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The ecclesiastical and political history of the popes of Rome during the sixteenth and seventeenth centuries (Volume 2) online

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render less conspicuous and less mischievous the
weaknesses which gradually appeared in if**", but
he won the confidence and approbation of foreign
ambassadors to such a degree, that they all desired
to see political affairs in his hands. It was origi-
nally intended that he should divide them with his
cousin Cinthio, who was also a man of some talents,
especially for literature ; but Pietro soon shook off
his associate in power. In the year 1603, the car-
dinal was omnipotent at court. " All negotiations,"
says a report of that year, " all favour and patron-
age originate with him ; prelates, nobles, courtiers,

* Relatione al CI. Este. " Dove il papa inasprisce, Aldobran-
dino mitiga : dove rompe, coasolida : dove comanda giustitia,
intercede per gratia."


ambassadors throng to his house. It may be said
that everything passes through his ear, and is de-
termined by his opinion ; that every project is pro-
claimed through his mouth, and executed by his

Such a power as this, so unlimited, so all-pervad-
ing, and at the same time with so little claim to
legitimacy, whatever friends it might find, inevitably
excited in the majority a profound though secret
feeling of discontent. A shght incident afforded
an occasion for this feehng to break out into open

A man who had been arrested for debt, seized
the moment when the sbirri were leading him past
the Farnese palace, to throw off his chains and
rush into it for shelter. The popes had long re-
fused to recognise the right of the great families
of Rome to grant asylum to malefactors in their
houses. Cardinal Farnese, though connected with
the pope by the marriage of an Aldobrandino into
his family, now reasserted that right. He ordered
his people to drive out the sbirri, who wanted to
search the palace for their prisoner ; he told the
governor, who sought to interpose his authority,
that it was not the custom of his house to give up

* " Orbis in urbe." Yet even Aldobrandino was subject to se-
cret influences. " Ha diversi servitori," says the same narrative,
" ma quel che assorbe i favori di tutti, h il cav. demente Sennesio,
mastro di camera, salito a quel grado di privatissima fortuna, e
che per ampliar maggiormente la sua autorita ha fatto salire il
fratello al segretariato della consulta : cosi possedendo tralor due
la somma, 1' uno della gratia del cardinale, 1' altro della provisione
d' officj e delle maggiori espeditioni."

Y 2


the accused; he peremptorily refused the mediation
of cardinal Aldobrandino, who, wishing to avoid
scandal, came himself to arrange the aflair ami-
cably ; and told him that after the death of the
pope, which might soon be looked for, a Farnese
would be of more importance than an Aldobran-

What mainly gave him courage for so daring a
defiance of the pope's pow'er, was his connexion
with the Spaniards. Henry IV. 's cession of Saluzzo
(which had been regarded at Rome as rather poor-
spirited) had led to the inference that he would not
meddle in Italian affairs. This had raised the im-
portance of Spain again in public estimation, and
as the Aldobrandini manifested so strong a leaning
towards France, their antagonists attached them-
selves to Spain. The Spanish ambassador Viglien-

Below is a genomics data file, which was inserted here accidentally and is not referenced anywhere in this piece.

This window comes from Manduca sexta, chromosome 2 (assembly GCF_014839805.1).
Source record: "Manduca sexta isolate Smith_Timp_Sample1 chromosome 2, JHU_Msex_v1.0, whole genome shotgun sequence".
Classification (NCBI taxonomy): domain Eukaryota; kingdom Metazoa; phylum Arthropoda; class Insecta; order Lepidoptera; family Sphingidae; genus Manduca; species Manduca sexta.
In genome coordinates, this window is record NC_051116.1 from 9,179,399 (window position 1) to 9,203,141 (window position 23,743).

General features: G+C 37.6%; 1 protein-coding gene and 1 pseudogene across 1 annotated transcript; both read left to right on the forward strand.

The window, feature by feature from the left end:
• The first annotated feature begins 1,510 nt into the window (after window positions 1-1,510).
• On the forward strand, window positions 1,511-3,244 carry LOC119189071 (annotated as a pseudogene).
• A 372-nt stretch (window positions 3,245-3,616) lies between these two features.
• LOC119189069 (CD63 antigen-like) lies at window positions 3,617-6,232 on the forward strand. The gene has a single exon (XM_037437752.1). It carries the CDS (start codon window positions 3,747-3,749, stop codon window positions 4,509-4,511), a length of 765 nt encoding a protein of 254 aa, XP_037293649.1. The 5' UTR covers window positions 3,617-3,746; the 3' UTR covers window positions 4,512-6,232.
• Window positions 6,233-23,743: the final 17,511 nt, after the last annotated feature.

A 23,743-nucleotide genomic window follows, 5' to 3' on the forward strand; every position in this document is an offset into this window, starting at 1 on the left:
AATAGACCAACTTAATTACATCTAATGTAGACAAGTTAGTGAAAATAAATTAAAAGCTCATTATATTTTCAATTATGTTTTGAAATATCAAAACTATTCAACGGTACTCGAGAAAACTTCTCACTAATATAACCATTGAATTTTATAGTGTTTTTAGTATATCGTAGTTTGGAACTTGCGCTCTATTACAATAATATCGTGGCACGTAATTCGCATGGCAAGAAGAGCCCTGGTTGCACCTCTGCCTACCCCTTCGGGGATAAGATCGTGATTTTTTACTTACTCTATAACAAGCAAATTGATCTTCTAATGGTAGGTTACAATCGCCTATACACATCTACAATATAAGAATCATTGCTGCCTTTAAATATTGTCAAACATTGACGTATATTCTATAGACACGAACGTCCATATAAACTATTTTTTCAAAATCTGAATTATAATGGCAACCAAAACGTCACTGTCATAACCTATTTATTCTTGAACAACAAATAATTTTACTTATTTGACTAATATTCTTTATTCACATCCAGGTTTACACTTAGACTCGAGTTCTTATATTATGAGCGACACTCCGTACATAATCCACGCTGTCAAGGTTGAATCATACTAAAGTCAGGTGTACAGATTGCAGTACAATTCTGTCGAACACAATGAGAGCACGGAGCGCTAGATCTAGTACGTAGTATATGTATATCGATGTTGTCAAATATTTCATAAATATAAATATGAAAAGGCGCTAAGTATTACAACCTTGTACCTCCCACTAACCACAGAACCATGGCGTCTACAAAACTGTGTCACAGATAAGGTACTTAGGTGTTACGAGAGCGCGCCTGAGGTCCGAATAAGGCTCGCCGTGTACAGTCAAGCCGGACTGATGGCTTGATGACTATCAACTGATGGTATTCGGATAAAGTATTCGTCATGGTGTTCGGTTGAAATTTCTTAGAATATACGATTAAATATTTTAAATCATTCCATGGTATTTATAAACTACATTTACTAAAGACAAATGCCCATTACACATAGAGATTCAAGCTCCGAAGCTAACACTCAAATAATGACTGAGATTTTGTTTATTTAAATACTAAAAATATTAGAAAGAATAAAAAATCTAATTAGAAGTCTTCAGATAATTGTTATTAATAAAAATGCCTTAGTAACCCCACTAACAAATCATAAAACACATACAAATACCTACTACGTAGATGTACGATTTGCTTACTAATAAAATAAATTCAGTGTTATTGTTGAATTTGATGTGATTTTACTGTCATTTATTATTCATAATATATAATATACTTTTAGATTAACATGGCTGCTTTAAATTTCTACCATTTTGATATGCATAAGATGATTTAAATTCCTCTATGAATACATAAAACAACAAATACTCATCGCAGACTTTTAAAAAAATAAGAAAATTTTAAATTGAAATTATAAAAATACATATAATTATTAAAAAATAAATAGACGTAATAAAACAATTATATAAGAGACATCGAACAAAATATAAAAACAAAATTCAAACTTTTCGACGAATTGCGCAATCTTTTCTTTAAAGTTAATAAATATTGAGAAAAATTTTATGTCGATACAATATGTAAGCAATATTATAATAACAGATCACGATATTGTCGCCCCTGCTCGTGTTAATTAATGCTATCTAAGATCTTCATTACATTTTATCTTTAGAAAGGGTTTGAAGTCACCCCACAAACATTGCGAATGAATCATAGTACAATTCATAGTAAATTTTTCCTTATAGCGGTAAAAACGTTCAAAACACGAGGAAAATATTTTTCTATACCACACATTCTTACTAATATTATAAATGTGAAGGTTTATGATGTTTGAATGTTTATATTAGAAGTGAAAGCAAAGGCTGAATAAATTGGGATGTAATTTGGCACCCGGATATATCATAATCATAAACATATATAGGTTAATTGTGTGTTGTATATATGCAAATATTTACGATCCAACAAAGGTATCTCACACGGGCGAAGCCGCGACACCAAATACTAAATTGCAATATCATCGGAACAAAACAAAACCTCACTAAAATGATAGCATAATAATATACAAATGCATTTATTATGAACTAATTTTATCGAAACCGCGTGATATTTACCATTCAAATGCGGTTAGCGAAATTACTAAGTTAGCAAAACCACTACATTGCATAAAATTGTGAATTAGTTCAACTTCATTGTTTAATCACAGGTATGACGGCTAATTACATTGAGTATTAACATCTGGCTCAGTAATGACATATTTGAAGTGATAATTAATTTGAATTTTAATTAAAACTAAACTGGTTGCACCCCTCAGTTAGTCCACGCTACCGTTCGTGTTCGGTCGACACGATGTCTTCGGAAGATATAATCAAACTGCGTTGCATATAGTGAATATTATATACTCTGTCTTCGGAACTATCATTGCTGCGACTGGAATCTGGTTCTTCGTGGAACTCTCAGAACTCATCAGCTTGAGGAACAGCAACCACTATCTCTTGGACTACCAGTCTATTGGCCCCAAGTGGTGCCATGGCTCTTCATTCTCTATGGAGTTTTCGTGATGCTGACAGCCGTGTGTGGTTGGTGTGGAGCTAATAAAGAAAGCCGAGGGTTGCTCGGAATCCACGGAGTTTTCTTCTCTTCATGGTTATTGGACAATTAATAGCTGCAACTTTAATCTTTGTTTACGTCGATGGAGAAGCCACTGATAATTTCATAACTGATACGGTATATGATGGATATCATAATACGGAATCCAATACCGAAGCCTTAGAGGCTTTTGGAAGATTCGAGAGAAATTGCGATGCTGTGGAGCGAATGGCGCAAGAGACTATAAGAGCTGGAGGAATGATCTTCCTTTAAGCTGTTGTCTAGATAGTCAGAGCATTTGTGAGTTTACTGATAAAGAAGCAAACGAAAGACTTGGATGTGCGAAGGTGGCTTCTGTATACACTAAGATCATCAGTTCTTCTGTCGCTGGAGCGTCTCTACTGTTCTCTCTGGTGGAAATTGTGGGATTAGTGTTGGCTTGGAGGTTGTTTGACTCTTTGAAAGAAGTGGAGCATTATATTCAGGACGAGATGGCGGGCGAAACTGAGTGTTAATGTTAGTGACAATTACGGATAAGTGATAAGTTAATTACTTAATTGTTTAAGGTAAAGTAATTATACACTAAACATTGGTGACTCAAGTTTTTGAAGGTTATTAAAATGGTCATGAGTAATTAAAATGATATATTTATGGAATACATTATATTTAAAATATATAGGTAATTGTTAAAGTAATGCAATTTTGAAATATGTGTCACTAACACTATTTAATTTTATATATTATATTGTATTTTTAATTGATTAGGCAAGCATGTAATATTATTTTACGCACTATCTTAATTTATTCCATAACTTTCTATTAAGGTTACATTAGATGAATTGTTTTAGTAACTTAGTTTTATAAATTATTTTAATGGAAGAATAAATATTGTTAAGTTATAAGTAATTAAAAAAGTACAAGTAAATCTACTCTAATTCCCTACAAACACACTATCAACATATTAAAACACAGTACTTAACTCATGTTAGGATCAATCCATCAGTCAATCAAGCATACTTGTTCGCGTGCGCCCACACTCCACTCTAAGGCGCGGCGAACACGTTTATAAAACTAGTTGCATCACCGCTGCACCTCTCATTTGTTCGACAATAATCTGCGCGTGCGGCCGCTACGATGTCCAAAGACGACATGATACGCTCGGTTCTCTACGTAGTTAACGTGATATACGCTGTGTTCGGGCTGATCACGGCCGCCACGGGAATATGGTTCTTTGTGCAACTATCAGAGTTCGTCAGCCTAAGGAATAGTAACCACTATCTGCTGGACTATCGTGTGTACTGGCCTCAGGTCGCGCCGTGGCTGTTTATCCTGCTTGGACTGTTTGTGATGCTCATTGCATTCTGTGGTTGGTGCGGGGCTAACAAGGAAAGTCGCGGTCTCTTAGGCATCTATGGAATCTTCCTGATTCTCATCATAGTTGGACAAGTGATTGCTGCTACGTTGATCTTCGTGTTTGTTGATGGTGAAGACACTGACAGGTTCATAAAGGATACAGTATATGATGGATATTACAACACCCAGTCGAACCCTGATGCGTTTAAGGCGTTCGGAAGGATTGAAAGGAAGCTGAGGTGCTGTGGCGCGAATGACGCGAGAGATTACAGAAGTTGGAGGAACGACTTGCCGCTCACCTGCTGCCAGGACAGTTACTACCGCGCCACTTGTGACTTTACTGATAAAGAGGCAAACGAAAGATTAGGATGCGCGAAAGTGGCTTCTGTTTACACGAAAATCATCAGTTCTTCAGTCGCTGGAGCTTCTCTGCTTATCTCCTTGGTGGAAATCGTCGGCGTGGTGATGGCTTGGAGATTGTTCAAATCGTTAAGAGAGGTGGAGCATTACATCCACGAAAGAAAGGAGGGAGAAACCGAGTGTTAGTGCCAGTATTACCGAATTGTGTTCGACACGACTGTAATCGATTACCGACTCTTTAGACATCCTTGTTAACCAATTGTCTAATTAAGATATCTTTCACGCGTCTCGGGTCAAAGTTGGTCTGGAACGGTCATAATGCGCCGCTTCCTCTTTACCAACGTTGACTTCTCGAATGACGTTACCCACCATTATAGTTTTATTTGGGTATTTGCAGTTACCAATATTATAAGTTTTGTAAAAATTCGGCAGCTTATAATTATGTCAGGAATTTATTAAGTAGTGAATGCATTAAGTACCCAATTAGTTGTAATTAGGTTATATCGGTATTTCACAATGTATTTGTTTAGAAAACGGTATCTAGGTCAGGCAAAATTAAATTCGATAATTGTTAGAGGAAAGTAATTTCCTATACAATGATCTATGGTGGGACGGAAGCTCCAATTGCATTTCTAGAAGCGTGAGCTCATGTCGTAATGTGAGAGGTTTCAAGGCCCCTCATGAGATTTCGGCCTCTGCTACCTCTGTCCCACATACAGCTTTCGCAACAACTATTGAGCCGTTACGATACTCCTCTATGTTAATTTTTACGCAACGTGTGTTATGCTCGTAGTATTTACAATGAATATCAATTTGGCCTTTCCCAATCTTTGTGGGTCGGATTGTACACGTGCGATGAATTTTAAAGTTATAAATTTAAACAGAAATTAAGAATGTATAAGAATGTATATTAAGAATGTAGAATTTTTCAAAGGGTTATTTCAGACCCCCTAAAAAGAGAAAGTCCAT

na, gave his entire approbation to Farnese's con-
duct in this affair* .

What more could be w^anting than the support
of a foreign power and the protection of a great fa-
mily, to bring to an open explosion the discontent of
the Roman nobles ? Cavalieri and nobili thronged
to the Farnese palace ; some cardinals joined them
openly, others favoured them secretly f. There was

* Contarini, Historia Veneta, torn. iii. lib. xiii. MS., amongst
all the authors of the time, the most circumstantial and worthy
of credit on this subject: " Viglienna mando ordine a tutti i baroni
e cavalieri llomani obligati alia corona che per servitio del re
fossero immediate nella casa del cardinal Farnese."

i' Contarini : " Dicde grand' assenso al fatto la venuta de' cardi-
nali Sfondrato e Santiquatro, che niente mirarono trattandosi di
Spagna al debito de' cardinal! verso il papa : cd a questi che


an universal outcry that the pope and the church
must be emancipated from tlie thraldom they were
in to cardinal Aldobrandino. On the pope order-
ing troops to Rome, the Spanish ambassador pro-
mised subsidies to the conspirators, and advised
them to call in some armed bands which just then
appeared on the Neapolitan frontier. But little
was wanting to cause the outbreak of an open feud,
in the spirit of past ages, within the walls of Rome

But cardinal Farnese would not suffer things to
proceed to such an extremity. It was enough for
him to have proved his independence, his power,
and the possibility of resistance. He determined
to retire to Castro, his own estate. He executed
this in a grand style. He secured one gate, caused
troops to be posted at it, and then left tlie city,
escorted by a retinue of ten carriages and three
hundred horsemen. He had indeed gained all
he wanted ; this display of insubordination an-
swered his ends ; a formal negotiation was set on
foot ; the pope's party affected to believe that the
whole blame rested with the governor, and made a
show of effecting a reconciliation between him and
the house of Farnese. The cardinal then returned,
with not less pomp and splendour than had marked
his departure. Every street, window, and roof was
filled with people, and never, in the time of their

apertamente si dichiaravano diversi altri in occulto adherivano,
tra' quali il cl. Conti. — Ma il popolo, la plebe senza nome, sempre
avida di cangiar stato, favoriva al cardinale, e per le piazze, per
le strade a gran caterve applaudevano al partito di lui."


greatest power, were the Farnesi so brilliantly re-
ceived, or greeted with such loud acclamations*.